Polycystic Ovary Syndrome (PCOS)
As part of polycystic ovary syndrome (PCOS) treatment, medicines can be used to help control reproductive hormone or insulin levels.
Medicines to treat reproductive or metabolic problems include:
- Reference Combination estrogen and progestin hormones in birth control pills, vaginal rings, or skin patches. These hormones correct irregular menstrual bleeding or absent menstrual cycles. They may also improve your Reference androgen Opens New Window-related acne problems, male-type hair growth, and male-pattern hair loss.
- Synthetic progestin. If you are not able to use the hormone estrogen, talk to your doctor about using progestin shots or pills for part of your cycle. The progestin makes your endometrial lining build up and shed, similar to a menstrual period. This monthly shedding is what prevents uterine cancer.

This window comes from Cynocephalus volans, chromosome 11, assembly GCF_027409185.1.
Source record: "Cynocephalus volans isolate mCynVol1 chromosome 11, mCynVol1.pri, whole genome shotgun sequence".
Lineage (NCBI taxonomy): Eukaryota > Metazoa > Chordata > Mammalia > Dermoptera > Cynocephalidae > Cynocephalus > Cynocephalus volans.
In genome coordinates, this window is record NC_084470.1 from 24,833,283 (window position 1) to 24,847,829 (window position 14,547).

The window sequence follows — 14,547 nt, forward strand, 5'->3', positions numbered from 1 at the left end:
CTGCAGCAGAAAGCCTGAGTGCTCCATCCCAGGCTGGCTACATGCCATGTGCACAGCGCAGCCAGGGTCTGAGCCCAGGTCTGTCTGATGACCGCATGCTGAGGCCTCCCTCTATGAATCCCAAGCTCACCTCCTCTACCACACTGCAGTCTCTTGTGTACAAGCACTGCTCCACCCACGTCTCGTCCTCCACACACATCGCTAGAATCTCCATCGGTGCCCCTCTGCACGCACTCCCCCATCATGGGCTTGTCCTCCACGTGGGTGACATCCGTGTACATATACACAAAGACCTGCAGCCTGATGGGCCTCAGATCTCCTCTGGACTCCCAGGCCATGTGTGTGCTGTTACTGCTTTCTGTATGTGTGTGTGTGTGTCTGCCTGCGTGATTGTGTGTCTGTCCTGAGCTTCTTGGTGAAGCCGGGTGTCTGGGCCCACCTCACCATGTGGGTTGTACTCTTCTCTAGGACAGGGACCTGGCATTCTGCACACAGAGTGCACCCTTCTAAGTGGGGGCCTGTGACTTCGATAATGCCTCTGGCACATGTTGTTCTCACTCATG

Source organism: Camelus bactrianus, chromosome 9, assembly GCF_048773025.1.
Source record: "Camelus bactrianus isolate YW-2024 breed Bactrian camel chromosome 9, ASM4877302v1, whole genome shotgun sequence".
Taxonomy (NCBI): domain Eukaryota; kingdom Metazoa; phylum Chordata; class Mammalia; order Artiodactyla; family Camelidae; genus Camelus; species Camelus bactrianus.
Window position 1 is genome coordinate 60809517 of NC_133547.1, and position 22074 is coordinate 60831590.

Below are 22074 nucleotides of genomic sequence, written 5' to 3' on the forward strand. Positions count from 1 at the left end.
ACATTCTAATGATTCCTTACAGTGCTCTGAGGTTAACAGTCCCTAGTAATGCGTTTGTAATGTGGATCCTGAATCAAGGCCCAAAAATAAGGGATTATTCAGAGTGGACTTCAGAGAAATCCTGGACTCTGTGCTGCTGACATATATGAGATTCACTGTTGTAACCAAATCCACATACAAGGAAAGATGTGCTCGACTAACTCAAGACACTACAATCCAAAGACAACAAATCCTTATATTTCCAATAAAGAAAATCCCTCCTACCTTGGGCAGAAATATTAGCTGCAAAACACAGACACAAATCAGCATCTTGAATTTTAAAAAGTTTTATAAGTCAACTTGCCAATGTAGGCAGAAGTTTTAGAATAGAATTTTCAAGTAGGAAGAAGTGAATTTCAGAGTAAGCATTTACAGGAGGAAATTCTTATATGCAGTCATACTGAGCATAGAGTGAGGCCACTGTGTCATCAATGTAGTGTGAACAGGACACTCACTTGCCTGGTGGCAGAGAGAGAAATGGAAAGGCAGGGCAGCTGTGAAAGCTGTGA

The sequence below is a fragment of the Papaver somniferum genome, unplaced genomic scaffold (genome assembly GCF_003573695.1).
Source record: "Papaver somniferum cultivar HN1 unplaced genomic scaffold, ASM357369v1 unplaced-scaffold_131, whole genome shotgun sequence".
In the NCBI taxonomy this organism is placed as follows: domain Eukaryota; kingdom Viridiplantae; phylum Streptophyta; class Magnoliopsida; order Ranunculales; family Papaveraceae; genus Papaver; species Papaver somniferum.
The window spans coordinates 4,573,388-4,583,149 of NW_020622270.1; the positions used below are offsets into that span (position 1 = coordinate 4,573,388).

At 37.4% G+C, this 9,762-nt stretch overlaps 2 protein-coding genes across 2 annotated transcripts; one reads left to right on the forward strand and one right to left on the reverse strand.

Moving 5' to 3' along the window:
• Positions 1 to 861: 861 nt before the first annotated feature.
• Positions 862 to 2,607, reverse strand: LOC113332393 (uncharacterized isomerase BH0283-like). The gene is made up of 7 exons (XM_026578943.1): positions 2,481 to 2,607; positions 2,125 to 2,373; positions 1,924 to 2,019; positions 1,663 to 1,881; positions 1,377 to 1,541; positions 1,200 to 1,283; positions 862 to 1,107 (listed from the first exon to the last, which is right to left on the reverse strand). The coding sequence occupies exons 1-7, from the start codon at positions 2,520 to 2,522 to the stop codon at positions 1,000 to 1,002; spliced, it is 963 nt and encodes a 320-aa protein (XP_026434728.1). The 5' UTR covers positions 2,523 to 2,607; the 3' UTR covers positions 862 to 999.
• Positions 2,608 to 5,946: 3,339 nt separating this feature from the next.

- Androgen-lowering Reference spironolactone (Aldactone), which is a Reference diuretic Opens New Window. It is often used with estrogen-progestin therapy. This reduces hair loss, acne, and abnormal hair growth on the face and body (hirsutism).
- Reference Metformin (Glucophage). This diabetes medicine is a newer PCOS treatment for controlling Reference insulin Opens New Window, blood sugar levels, and androgen levels.
- Reference Clomiphene (Clomid, Serophene) (fertility medicines) and Reference gonadotropin injections (LH and FSH).
Eflornithine (such as Vaniqa) is a prescription skin cream that slows hair growth for as long as you use it regularly. Talk to your doctor about whether it is right for you.
Treatment for acne includes nonprescription and prescription medicines that are applied to the skin (topical) or taken by mouth (oral). For more information, see Reference Acne.
Combination hormone pills may improve acne that is related to high androgen levels.Reference 4
|By:||Reference Healthwise Staff||Last Revised: Reference February 7, 2012|
|Medical Review:||Reference Patrice Burgess, MD - Family Medicine
Reference Kirtly Jones, MD - Obstetrics and Gynecology